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In my area, I notice - on opencyclemap - a large number of orangish couloured tracks that are not explained in the legend. Some of them quite clearly seem to be accessible by mountain bike only. On the other hand there are excellent routes on small roads that are not marked at all.

So what do the orangish tracks really mean, where do they come from?

And could there not be a way to clearly indicate routes that can be taken with a road bicycle - as opposed to mountain bike routes?

asked 12 Jul '20, 21:46

wcra's gravatar image

accept rate: 0%


Can you post a link to an area that shows these so that people can look at the actual OSM tagging?

(12 Jul '20, 21:49) SomeoneElse ♦

Yes here you go:

That map shows a magenta-coloured track in the south, a regular cycle route (I did it yesterday), but it also shows the orange track on the North of the river, criss-crossing through the hills. I would not doubt that it is doable, but it is certainly in part only doable by mountain bike.

What I find disappointing is that the "legend" contains no mention of that colour, and also there seems to not be a way to distinguish paved roads from mountain bike tracks.

(13 Jul '20, 06:54) wcra

You're welcome to contact the author of OpenCycleMap to suggest in a friendly fashion that the legend should mention that the orange colour means a mountain bike route, but leave off the "disappointing", "uncomfortable" and "could there not" verbiage - it's not appropriate for something provided to you at no cost and with significant volunteer effort.

(13 Jul '20, 21:29) Richard ♦

All map layers provided on are independent third party projects and are not under control of the OSMF, except the "Standard" layer that is produced on OSMF hardware, but the design choices are again not controlled by the OSMF. With other words issues wrt rendering, design choices, map keys etc need to be directed to those projects. seems to be an MTB route which AFAIK is a relative recent addition to the OCM styling and simply seems to have not been added to the map key.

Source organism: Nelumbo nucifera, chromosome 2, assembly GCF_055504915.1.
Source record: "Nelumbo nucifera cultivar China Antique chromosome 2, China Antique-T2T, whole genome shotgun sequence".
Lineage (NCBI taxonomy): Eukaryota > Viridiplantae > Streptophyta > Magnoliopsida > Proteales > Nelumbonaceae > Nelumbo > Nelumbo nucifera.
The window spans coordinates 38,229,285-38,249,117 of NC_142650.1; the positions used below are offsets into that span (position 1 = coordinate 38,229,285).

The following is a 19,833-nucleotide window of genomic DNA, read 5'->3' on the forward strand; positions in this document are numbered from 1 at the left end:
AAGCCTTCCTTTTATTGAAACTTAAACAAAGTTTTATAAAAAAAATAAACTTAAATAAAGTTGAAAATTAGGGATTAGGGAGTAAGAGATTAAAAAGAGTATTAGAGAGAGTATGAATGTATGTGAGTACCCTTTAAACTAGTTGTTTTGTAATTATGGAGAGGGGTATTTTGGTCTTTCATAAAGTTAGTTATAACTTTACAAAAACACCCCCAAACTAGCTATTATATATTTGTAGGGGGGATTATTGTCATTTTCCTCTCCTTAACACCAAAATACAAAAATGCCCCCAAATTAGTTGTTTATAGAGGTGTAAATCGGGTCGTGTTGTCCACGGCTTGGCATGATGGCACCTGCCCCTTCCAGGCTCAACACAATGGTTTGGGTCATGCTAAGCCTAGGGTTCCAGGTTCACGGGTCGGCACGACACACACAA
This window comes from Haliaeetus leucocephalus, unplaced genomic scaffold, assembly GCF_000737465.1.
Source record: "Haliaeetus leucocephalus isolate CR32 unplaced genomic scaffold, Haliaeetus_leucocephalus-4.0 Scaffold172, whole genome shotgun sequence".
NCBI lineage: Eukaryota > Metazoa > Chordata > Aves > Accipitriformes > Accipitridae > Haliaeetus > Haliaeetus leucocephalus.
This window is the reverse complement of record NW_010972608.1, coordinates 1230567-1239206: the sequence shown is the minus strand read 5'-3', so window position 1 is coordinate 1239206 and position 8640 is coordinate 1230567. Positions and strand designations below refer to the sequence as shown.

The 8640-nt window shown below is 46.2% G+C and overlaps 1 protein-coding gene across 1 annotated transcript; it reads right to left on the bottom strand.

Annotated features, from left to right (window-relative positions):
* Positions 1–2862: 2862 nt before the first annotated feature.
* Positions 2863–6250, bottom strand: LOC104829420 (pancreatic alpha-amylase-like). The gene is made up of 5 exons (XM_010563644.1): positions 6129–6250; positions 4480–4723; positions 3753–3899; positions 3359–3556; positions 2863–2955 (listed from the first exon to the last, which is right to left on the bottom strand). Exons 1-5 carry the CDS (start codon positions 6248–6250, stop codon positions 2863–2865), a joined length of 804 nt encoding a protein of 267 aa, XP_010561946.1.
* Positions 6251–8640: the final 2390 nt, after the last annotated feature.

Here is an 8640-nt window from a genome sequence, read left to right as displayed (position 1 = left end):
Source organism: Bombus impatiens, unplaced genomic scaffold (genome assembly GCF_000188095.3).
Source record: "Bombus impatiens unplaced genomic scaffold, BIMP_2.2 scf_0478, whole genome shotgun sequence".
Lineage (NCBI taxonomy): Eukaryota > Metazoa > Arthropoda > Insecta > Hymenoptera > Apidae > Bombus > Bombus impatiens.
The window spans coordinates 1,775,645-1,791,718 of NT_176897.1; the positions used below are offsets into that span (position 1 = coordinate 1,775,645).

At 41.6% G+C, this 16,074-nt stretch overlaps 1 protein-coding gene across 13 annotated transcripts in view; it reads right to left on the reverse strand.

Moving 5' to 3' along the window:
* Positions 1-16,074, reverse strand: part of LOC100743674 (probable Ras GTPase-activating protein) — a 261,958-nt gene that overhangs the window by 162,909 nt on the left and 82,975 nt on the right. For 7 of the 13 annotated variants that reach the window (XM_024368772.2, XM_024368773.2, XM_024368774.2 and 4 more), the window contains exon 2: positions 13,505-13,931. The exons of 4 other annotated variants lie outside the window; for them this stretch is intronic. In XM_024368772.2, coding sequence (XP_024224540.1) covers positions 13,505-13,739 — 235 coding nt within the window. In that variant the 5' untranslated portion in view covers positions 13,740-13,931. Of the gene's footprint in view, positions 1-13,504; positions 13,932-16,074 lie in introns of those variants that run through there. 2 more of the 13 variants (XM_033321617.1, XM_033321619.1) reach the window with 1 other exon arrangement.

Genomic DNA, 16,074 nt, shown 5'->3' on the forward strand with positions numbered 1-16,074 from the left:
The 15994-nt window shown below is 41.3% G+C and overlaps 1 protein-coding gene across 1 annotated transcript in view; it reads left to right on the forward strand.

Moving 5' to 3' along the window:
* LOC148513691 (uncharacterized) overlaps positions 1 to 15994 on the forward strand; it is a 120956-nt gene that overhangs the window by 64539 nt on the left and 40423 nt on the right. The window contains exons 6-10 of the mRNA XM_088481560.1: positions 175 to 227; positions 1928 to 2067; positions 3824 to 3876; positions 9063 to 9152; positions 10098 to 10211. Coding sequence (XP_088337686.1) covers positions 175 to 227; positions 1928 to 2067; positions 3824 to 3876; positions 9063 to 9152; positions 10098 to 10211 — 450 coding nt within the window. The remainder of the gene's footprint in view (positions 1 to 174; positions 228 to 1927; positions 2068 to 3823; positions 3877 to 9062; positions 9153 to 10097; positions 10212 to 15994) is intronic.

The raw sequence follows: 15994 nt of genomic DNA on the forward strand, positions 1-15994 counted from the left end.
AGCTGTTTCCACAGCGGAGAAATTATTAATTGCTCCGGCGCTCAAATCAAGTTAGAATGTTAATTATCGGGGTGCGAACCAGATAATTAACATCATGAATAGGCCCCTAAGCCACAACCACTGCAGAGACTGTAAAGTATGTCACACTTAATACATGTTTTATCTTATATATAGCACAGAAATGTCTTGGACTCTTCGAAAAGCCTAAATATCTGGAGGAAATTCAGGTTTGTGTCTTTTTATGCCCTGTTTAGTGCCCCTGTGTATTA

Routes in OSM are typically sign posted, or marked in other ways, routes, that can be followed. If there are such missing in your vicinity please feel free to add them, see Please do not add favorite laps and similar that are not signposted.

permanent link

answered 13 Jul '20, 13:48

SimonPoole's gravatar image

SimonPoole ♦
accept rate: 18%

edited 13 Jul '20, 20:16

Thank you!

For a newcomer, or better: very occasional user, already that part, "who is in charge of what" is extremely difficult to comprehend. I understand now, but I find it uncomfortable that there are these maps out there and nothing on them shows what those tracks mean, who made them, what that person had in mind.

Is there really no more structure in this thing?

(13 Jul '20, 19:52) wcra

The whole point of OSM is that anybody can take the data and produce whatever they want with it. The available renderings on are just a few of dozens of maps that are available (including numberous cycling variants).

(13 Jul '20, 20:19) SimonPoole ♦

I have used OSM to understand railway lines in Europe, that was really fascinating. This had let me to believe that the large bicycling community would have been able to organize something really useful. My experience here is very negative, however: it's not just an incomplete legend, it's just that the information is utterly useless: the actual bicycling routes are not shown, and someone has drawn an arbitrary track on a map without even wanting to indicate what it is. Surely, there must be ways to organize this better.

Thank you anyway for your responses, I think the case can be closed.

(14 Jul '20, 20:01) wcra

Surely, there must be ways to organize this better.

The traditional OSM answer to that is "well, go on then".

You don't even need to do any organisation to create a map based on OSM data, It's relatively straightforward to create a map that shows cycle routes of any sort in any way that you wish (I've done it and written OSM diaries about how it was done). It's less straightforward to support the infrastructure to do that for the whole planet, but one local area (or one medium-sized country) shouldn't be a problem.

(15 Jul '20, 09:44) SomeoneElse ♦

If you encounter an error in OSM then 1) fix it yourself or 2) add a note so that others are aware of this problem and can fix it.

(15 Jul '20, 11:19) scai ♦

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question asked: 12 Jul '20, 21:46

question was seen: 2,258 times

last updated: 15 Jul '20, 11:19

NOTICE: is no longer in use from 1st March 2024. Please use the OpenStreetMap Community Forum